We opened the class discussing Jordan’s main project in his text. Together, we proposed that Jordan’s main project is for composition to broaden itself as a field and discipline in a way that understands, examines, and utilizes the multilingual and multicultural realities that make up college classrooms. Jordan discusses the flexibility and fluidity of language and interactions and negotiations between users to call scholars to research unexamined areas of linguistics, ESL, English, and composition, to provide a linguistically diverse composition pedagogy that understands and encourages the negotiations between multilingual and monolingual students. Ultimately, through revisiting and redefining commonly used terms within English classrooms and composition, Jordan’s work provides a framework for intercultural composition to rethink communication and knowledge production in a way that fosters communication, values multilingual speakers, and connects users.
The following are some of the pertinent terms discussed in class in terms of the text:
-Traditional composition: Acts as a gate-keeper (especially for multilingual students), perpetuates notions that diversity is a hindrance (or “disease”), needs redefined
-Comp: Represents Jordan’s ideas of compensation, competence, composition, and composing as related to multilingual presence within composition, seeks to join fields of linguistics, ESL, English(es), and composition in a more unified, complementary way
-Intercultural composition: Puts the previously mentioned fields within conversation (linguistics, ESL, composition)
-Users: A term to replace other commonly used terms for students that employ English (native vs. non-native, second, third, language learners, etc.) in a way that assumes ability and agency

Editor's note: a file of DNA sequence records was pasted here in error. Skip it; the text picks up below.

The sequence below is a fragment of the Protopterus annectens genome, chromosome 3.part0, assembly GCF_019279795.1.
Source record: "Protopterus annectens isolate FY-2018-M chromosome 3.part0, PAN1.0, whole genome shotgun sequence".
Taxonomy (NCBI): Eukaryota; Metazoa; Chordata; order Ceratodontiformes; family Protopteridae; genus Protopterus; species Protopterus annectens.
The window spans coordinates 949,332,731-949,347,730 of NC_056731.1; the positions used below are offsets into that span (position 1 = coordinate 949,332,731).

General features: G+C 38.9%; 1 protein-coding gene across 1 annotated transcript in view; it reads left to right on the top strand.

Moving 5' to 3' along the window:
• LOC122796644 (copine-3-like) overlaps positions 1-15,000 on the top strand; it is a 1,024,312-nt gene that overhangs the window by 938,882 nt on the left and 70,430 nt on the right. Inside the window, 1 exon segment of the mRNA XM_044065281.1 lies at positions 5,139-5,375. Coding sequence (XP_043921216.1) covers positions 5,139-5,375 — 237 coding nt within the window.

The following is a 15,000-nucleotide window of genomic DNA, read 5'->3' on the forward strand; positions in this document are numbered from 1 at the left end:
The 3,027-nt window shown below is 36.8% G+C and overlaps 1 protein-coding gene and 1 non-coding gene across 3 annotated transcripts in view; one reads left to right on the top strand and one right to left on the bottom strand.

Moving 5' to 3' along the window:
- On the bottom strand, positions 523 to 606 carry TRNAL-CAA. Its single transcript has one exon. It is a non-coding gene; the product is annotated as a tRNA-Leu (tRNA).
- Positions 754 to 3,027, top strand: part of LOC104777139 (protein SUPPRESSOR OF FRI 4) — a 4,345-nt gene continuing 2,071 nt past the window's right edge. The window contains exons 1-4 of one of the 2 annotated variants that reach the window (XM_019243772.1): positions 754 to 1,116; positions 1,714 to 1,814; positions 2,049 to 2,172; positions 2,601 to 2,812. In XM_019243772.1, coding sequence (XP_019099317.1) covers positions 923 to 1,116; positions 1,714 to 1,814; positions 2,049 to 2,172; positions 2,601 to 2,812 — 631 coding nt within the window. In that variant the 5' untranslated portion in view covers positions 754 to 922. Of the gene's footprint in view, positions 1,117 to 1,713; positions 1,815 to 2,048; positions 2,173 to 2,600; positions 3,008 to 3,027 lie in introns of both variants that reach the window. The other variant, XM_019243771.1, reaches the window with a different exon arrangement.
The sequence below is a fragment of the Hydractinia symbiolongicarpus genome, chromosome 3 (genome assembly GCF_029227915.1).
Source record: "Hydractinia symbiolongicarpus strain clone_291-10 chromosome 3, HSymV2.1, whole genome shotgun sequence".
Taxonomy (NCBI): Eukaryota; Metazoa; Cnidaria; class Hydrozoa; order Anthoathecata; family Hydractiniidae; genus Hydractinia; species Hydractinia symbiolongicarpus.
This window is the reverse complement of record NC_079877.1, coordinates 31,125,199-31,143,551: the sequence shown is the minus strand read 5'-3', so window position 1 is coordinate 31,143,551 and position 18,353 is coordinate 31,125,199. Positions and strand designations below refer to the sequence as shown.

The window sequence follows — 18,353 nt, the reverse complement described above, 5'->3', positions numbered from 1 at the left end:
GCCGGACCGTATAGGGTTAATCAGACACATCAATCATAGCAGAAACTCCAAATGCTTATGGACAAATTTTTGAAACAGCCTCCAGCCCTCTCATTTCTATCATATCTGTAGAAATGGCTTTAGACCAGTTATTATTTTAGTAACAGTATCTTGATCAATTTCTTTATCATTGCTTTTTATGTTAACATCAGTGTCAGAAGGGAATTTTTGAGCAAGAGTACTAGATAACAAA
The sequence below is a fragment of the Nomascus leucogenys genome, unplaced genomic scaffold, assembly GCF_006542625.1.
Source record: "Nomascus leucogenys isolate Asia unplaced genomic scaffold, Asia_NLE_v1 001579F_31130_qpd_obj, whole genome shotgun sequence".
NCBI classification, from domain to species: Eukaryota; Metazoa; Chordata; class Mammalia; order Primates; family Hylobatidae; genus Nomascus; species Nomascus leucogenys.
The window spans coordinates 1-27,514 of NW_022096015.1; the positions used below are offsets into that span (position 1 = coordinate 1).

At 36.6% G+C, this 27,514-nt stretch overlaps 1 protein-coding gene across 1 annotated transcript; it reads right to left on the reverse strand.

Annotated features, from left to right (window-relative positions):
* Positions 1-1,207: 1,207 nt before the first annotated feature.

We also discussed how Jordan bases many of his ideas on the theories of Kenneth Burke. He uses Burke to explore ideas of consubstantiality and how we construct open discourses through our use of language. However, our use of language is often seen as competitive in nature. In order to fully incorporate the multiple competencies of multilingual and multicultural students, it is necessary to allow students to see how discourse can be used to construct meaning through open discourses that rely more on identifying with others. In this way, students can see themselves as creators of knowledge through shared experiences through language.
This relates to Jordan’s ideas on writing “about” and “within” cultural experiences. We explore how it might look to write “within” a culture, as opposed to writing “about,” which runs the risk of othering the culture of study. We came to the conclusion that reflection and open discourse were necessary, but it may take a larger shift in thinking that would need to happen across curriculums. Perhaps the full implementation of Jordan’s ideas are utopian and unrealistic in a way that it does not address the many stakeholders involved in a composition course on micro and macro levels. Similarly, we discussed the difficulty of employing his work that entirely disrupts composition in a pedagogical way that motivates changes on an individual basis. However, we again stressed the importance and possible benefits of conversation that fosters learning from one another to generate meaning and knowledge.
For the following class, Dr. Campbell will revisit the text to explain Bahktin’s heteroglossia, dialogue, and Discourse.